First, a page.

Richard and Antony are particularly close, having grown up together and then co-founded their kitchenware brand, Joseph Joseph. They now live a dozen or so houses apart on the same street in Wandsworth, south London.
Since they founded Joseph Joseph in 2003, the company — best known for innovative and colourful kitchen products, from waste separating bins to dish drainers — has grown fast. Their collection is sold in Selfridges and John Lewis, and in more than 100 countries. Their Southwark design studio employs 40, with a similar number working in satellite offices in Paris and New York. The brothers grew up in Birmingham, where their mother works as an architect and their father is a designermaker. Richard studied industrial design at Loughborough University and worked for Dyson, while Antony went to Central Saint Martins, studying product design. Their father, Michael, gave them £10,000-worth of glass chopping boards made by his own factory and told the twins any profit they made selling them could help them start a business of their own.
Now up and running, the sleek Joseph Joseph kitchen bin called Totem, in which different kinds of home rubbish can be separated for recycling, has become a best seller. The brothers draw inspiration not just from the world of industrial design but also from architecture, art and interiors.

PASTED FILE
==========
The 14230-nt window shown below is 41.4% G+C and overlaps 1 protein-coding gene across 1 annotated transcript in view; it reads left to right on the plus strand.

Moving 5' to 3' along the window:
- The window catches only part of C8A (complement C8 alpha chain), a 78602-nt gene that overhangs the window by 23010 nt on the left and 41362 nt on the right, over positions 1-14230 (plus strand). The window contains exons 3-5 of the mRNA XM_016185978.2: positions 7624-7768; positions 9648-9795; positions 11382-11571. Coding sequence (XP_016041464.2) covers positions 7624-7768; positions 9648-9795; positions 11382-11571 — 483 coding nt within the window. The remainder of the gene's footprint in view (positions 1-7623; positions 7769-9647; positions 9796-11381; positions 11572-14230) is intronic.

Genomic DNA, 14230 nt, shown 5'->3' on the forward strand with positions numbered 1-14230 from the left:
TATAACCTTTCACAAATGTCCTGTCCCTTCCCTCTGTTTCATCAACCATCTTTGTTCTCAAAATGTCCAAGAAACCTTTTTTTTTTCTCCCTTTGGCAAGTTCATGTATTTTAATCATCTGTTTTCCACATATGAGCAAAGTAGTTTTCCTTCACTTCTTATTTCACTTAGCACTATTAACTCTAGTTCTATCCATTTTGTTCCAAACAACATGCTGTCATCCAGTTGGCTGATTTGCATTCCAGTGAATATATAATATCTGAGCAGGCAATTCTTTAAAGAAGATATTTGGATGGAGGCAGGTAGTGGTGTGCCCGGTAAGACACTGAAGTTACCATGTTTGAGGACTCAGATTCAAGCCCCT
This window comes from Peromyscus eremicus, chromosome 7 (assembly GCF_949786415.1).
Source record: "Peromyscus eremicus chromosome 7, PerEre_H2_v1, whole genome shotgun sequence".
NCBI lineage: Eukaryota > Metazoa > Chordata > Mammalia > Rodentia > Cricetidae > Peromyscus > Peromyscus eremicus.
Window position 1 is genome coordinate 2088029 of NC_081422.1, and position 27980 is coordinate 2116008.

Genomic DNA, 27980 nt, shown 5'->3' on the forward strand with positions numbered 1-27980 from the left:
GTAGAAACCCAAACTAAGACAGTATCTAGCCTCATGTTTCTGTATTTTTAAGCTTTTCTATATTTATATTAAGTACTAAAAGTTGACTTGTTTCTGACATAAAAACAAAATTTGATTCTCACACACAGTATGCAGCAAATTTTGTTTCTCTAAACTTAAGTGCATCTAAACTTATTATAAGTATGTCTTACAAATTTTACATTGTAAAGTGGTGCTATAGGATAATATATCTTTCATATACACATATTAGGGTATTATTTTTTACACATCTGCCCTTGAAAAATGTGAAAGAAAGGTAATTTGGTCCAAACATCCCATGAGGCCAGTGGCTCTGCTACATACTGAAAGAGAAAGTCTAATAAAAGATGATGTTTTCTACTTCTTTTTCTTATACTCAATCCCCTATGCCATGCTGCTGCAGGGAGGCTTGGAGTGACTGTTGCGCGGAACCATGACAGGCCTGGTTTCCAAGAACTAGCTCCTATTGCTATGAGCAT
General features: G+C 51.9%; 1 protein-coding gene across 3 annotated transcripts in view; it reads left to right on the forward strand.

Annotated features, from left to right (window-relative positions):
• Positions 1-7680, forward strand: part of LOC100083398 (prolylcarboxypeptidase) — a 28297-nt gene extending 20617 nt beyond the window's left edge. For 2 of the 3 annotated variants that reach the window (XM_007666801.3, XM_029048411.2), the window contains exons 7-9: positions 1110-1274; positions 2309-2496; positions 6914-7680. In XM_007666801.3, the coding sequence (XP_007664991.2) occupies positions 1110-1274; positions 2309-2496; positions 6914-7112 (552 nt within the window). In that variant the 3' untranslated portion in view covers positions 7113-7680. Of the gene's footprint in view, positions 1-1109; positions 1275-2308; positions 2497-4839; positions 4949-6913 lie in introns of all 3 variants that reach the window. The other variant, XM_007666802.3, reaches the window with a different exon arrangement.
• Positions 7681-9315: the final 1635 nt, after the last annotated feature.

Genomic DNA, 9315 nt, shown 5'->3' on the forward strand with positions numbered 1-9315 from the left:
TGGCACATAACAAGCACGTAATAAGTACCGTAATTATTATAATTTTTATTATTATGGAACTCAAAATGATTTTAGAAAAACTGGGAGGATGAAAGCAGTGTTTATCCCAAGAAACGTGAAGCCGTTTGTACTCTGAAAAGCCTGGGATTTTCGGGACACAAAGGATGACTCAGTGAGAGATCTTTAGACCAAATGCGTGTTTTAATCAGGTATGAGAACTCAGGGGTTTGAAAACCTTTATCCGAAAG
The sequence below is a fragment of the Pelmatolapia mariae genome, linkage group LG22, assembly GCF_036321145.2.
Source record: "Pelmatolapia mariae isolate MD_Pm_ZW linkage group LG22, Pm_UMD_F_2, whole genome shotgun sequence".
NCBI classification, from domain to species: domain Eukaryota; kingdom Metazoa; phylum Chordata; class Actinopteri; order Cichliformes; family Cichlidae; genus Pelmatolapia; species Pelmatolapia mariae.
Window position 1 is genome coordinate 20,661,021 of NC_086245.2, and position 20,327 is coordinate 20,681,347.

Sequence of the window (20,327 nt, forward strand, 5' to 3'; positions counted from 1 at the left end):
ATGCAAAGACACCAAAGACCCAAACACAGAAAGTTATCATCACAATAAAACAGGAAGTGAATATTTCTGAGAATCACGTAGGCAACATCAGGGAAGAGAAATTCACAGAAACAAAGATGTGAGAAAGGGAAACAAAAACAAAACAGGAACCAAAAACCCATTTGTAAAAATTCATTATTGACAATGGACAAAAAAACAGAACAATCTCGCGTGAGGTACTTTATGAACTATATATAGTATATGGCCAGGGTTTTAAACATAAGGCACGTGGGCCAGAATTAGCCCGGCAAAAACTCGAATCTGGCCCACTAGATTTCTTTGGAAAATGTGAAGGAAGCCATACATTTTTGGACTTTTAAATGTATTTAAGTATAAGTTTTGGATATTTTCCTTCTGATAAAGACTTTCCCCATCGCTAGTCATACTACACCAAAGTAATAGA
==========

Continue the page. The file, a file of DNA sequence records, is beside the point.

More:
They use their own products at home, testing them daily, and share an interest in mid-century and modern furniture.
Both brothers settled in Wandsworth and it was Antony who first came across a house in a Victorian street that had been converted into bedsits and was ripe for reinvention as a family home. But the project looked a little too daunting for him and his wife, Amelia, as they were expecting their first child. So it was Richard who took it on with the help of his girlfriend, Hannah Jefferson, a lawyer, and their architect Daniel Adeshile.
Richard ended up rebuilding the entire house with the exception of the façade to the street. Most dramatic of all is the kitchen and doubleheight dining space at the back of the building, where 20ft-high glass doors slide back to link with the rear garden.
"The only company that could make them that high with the thin frames was in Portugal. There was this big hole at the back of the house for three months waiting for the windows to arrive, and then we had to close the road and crane them in. It was a bit of a nightmare."
Antony and Amelia — who worked in the fashion accessories department for Patrick Cox and Alexander McQueen — ended up buying a similar terrace house just along the street, shared with their children Isla, five, and Arthur, three. They lived there for a year, then with help from the same architect, the back of the house came off and was replaced with a large kitchen extension that has the feel of an urban loft, again with a strong sense of connection to the garden.
"Richard and I both like mid-century modern pieces that work well with the backdrop we have, but my house does feel a bit more lived-in — it is very much a family house," says Antony. "The biggest problem was finding a pillar to support the new extension. We must have looked at 300 salvage pillars before we found the right one."
Read the full version of this article in the March issue of House & Garden, on sale from Friday.